Last Sunday afternoon, students of the College and members of the community filled the auditorium of the Sterling and Francine Clark Art Institute for what was perhaps one of the most unusual musical events of the year:
a harpsichord concert given by talented performer Victor Hill, emeritus professor of mathematics at the College. Hill also served as the director of Griffin Hall concerts for 41 years. Dressed in a shockingly purple suit jacket and tie over a yellow shirt, Hill both educated and amused his audience with his diverse selection of music from composers such as Couperin, Bach and Scarlatti, as well as his wry, upbeat sense of humor.
Many people are unaware of what a harpsichord sounds or even looks like, and with good reason – though the instrument reached the height of its popularity between the 16th and first half of the 18th centuries, it gradually faded from popularity in the second half of the 18th century, to be replaced by the much-beloved and now ubiquitous piano. In form, Hill’s harpsichord did look much like a piano – however, there are several crucial differences between the two instruments. First, while a piano creates sound using mallets that pound against strings, the harpsichord generates sound by plucking, resulting in a lighter, more metallic sound. Second, while a piano has just one row of keys, the harpsichord has two, placed one above the other. As the audience members took their seats, most chose to pack tightly into the left side of the auditorium in order to see Hill’s hands at work on this unconventional keyboard.
Hill began the concert with a piece entitled Tombeau de M. de Chambonnieres, which was performed in memory of his recently deceased harpsichord instructor Gustav Leonhardt. A photograph of his teacher and a large vase of flowers were placed on stage for the duration of the concert. A slow, melancholy song, the work introduced the audience to the unique tone and style of the harpsichord (a slightly hollow sound and a style heavily laced with trills), as well as revealing its somewhat subdued, modest range.
The next piece, entitled Order 8 in B Minor by Francois Couperin, was much more upbeat. Composed for the French courts of Louis XIV and XV, the titles of the movements are filled with the court’s inside jokes. Referring to the fact that a tiny jig is tacked onto the end of the piece after a much longer movement, Hill joked, “When we all get to heaven, I’m going to ask Couperin why he did it!” The engaging piece seemed to test the limits of the harpsichord’s range, with movements alternating from light to heavy, fast to slow, even stumbling along at times. At one point in the movement entitled “Gavotte,” Hill even surprised the audience by altering the instrument so that the metallic buzzing behind the notes vanished and the harpsichord instead generated a hollow plucking sound, like that of a harp or other string instrument.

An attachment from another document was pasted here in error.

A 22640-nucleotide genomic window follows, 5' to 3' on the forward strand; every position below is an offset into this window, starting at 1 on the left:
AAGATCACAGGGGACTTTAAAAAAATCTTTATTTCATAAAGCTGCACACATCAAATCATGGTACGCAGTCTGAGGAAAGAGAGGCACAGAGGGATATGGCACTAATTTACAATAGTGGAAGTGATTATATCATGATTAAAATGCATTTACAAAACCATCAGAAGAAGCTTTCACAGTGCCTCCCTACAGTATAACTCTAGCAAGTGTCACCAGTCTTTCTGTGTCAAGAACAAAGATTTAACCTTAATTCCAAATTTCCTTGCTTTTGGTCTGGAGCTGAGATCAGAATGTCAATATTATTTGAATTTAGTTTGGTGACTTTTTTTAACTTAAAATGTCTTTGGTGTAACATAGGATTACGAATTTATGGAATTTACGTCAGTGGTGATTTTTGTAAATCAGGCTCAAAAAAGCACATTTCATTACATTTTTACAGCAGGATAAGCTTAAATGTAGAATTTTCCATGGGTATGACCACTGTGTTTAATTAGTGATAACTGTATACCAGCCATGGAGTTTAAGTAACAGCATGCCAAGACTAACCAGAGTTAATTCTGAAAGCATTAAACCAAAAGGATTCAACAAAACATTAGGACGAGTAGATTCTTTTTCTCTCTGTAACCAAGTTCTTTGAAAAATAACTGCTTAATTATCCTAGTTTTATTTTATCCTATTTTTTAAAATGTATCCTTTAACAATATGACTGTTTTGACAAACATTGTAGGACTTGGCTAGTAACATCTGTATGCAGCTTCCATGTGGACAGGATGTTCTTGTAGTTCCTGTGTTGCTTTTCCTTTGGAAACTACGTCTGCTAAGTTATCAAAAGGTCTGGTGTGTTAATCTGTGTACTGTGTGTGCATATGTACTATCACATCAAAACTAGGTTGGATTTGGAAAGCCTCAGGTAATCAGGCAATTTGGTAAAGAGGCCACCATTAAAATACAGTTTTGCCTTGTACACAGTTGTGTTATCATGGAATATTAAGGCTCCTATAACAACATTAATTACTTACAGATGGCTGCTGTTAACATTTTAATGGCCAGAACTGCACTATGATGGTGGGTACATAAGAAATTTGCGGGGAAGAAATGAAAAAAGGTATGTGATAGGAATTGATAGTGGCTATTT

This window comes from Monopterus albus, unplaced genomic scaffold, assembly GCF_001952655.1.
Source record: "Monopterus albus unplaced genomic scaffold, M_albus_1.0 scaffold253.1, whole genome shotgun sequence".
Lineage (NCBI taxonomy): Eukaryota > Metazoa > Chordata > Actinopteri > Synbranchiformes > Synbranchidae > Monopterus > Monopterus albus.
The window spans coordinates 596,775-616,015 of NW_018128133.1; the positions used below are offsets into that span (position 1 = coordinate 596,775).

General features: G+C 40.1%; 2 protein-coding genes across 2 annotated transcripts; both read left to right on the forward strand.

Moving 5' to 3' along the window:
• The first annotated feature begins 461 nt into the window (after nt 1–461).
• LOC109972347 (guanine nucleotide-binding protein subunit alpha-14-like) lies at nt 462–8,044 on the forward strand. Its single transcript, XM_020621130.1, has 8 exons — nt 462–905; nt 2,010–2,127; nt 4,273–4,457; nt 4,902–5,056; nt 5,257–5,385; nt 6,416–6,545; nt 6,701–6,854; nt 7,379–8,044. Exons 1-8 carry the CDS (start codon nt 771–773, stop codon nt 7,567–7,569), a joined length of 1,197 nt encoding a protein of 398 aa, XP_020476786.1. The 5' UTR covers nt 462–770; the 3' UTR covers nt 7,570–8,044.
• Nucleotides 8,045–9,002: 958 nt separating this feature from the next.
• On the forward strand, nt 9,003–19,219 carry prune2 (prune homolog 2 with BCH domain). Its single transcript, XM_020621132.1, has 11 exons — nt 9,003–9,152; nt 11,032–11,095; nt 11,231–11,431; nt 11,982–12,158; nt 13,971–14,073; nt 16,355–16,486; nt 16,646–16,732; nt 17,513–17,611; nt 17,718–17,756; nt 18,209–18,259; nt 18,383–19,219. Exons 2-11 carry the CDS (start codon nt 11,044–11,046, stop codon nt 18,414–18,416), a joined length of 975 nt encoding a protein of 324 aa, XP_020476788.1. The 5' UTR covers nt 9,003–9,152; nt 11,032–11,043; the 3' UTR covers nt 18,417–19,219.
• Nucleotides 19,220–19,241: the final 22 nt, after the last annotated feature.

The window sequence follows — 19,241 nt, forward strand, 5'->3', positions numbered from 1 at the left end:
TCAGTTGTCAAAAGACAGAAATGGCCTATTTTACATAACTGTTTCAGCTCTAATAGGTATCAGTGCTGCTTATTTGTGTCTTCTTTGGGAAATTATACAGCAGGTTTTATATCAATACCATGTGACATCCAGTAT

Next came two shorter pieces, Sonata in C Major by Domenico Scarlatti, followed after the intermission by Chromatic Fantasy and Fugue, a piece by Johann Sebastian Bach. The sonata began rather sedately before suddenly transitioning into a quick melody while the chords pounded out an enthusiastic beat. The piece rose to a frenzied climax of speed and sound in which the melody was almost barely distinguishable (Hill described this section as depicting people dancing and spinning around) before its cheerful conclusion. Although the Bach piece was played with equal enthusiasm, the tone of the piece was vastly different: Darker and more flowing, the rippling piece came the closest of any Hill performed to the sound of a piano.
Hill prefaced the final two pieces of the night (Sonata in A Major and Sonata in C Minor, both by Scarlatti) with a touch of humor, recounting how Scarlatti had worked for the princess of Portugal. A talented harpsichordist, the princess “liked to show off with these pieces, which are from [Scarlatti’s] ‘flamboyant period.’” Thus the pieces were filled with hand-leaps and other showy tricks, which Hill jokingly referred to as “either diabolical or acrobatic.” As Hill performed these final two works, therefore, those who chose to cram into the left side of the theater were rewarded: In the quick, measured pieces, Hill’s left hand frequently leapt over his right, crossing above to reach stray notes in the upper register.
The long cold walk to the Clark at the tail end of winter is never inviting, and with so much else scheduled, it may be hard for many College students or faculty to find the time (or the motivation) to make the trip. But for unique and engaging concerts like this one, it’s worth the extra effort.